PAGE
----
Mold – A Growing ConcernApril 8, 2016 7:34 pm
Four steps to Follow if Mold/Moisture is Suspected
As you are aware, it is the responsibility of all real estate professionals to properly inform their clients of the dangers, both physical and financial, that mold can have on a property. On January 1, 2001, California’s Toxic Mold Protection Act went into effect placing the liability for any undisclosed mold problems on the seller. Disclosures dealing specifically with mold now appear in the “Buyers Inspection Advisory” and in the “Real Estate Transfer Disclosure Statement.”
But how much do you really know about the problem of mold? A true service to your clients is to not only advise them regarding disclosure requirements, but also to offer solutions. Follows is the second in a three-part series of articles about the problem of mold.
As a REALTOR®, what should you do when you encounter apparent signs of moisture and mold?
Step one-identify if a suspect property has moisture or microbial concerns by finding out as much building history as possible from the seller of the home or owner of subject property. Some homeowners will hid the signs of past water damage, as many REALTORS® have experienced firsthand, so, directly ask the seller what they know about any prior water damage or moisture infiltration. Common sources are faulty appliances, sprinklers, leaky roofs, decks, drainage problems, plumbing leaks, backups, overflows, etc.
Step two-discuss with the home or property owner what building materials got wet or damaged. Ask how long the building was wet, and whether or not the previous moisture related occurrences where professionally remedied or thoroughly dried.
Step three-after confirming areas of potential moisture damage, source identification and elimination would be the next critical step in determining if reoccurrence will be a problem. Without having to spend the big bucks for a professional moisture intrusion investigation/survey or $13,000-plus dollars on an infrared camera, your natural sense can go a long way in successful moisture/mold detection. The best tools for the task of investigation and discovery are quite simple but important for successful results. All one needs is a quality flashlight, eyes, olfactory system (nose) and ears for listening to the answers to your questions. Look around the exterior of the home paying attention to landscape, grading drainage and maintenance. Is the grading sloping towards the subject property? Are there rain gutters present? Are the down spouts adequately draining away from the home? Is the soil wet or growing algae? Are there cracks or pieces missing in the exterior stucco? Planters and low lying areas of the landscaping area common sources of water intrusion in many properties. When looking for signs of water damage or microbial growth inside the home, view all the obvious plumbing area such as under sinks, around and behind laundry machines, incemakers, water filtration systems and hot water heaters. Often there will be no signs or visual evidence of mold or water damage, so many times a musty or stale odor will be the first sign of a microbial or moisture concern.
Step four-call in a professional. Moisture detection is one of the most common ways of identifying suspect mold concerns. Professional Mold/Moisture inspection companies use various moisture detection meters and a limited few have state of the art thermal imaging cameras that use infrared technology that use temperature differentials to locate unwanted moisture in structural materials. According to the IICRC Standard and Reference Guide for Professional Water Damage Restoration S500 1999, moisture content above 20 percent will generally support molt growth. Excess moisture above 16-20-plus percent will also generally support mold growth. High humidity consistently above 70 percent relative humidity will also support mold growth. When surface temperatures reach dew point saturation, condensation begins to occur on surface. Unwanted moisture and soil on surfaces equals mold food. ASHRAE recommends maintaining the humidity between 30 percent and 70 percent, ideally between 40 percent and 60 percent. Air sampling is another way of detecting mold. Often if there are no signs of visual mold or water damage taking air samples is another useful option for detecting the presence of elevated mold within a subject property. There are additional sampling methods available for identifying microbial presence as well as mold testing for bacteria and allergen screening.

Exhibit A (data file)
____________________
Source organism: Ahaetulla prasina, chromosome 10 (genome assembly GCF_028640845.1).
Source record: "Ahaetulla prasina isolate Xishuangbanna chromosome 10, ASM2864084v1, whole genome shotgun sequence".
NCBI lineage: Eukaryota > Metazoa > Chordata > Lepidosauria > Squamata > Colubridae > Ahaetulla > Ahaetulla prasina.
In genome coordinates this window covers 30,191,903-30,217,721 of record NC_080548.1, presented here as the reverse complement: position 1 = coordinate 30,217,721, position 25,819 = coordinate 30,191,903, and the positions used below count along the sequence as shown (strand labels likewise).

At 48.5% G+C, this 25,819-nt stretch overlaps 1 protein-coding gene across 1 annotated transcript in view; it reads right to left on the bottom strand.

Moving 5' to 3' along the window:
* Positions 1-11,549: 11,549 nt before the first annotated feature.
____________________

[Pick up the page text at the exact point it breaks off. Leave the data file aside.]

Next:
Mold and moisture concerns are a very real threat to real estate. Protect yourself and your clients by properly disclosing and proactively addressing the issue of moisture and mold. The experience of the moisture intrusion investigation company hired and their sampling plan and the hypothesis they are attempting to prove or disprove is the best bet for locating and addressing unwanted moisture and mold. Additionally, the company chosen should be at a minimum, board certificated by the American Indoor Air Quality Counsel (AIAQC), and any company that performs remediation or repair work over $600 must be a licensed general contractor.
Stay tuned for the third article in the series: “Got Mold-Now What?” in a future issue. Now that suspect unwanted moisture and mold has been identified, what does a professional mold remediation company do?
Vincent J. Attardo is the President/CEO of Coastline Environmental Solutions, Inc. He provides Indoor Air Quality (IAQ) investigations, mold and bacteria testing, water damage/mold remediation and repair, and is available for consultation and public speaking. For more information please visit www.coastlineclean.com. Readers may contact him at 800-847-3867 or email at email@example.com.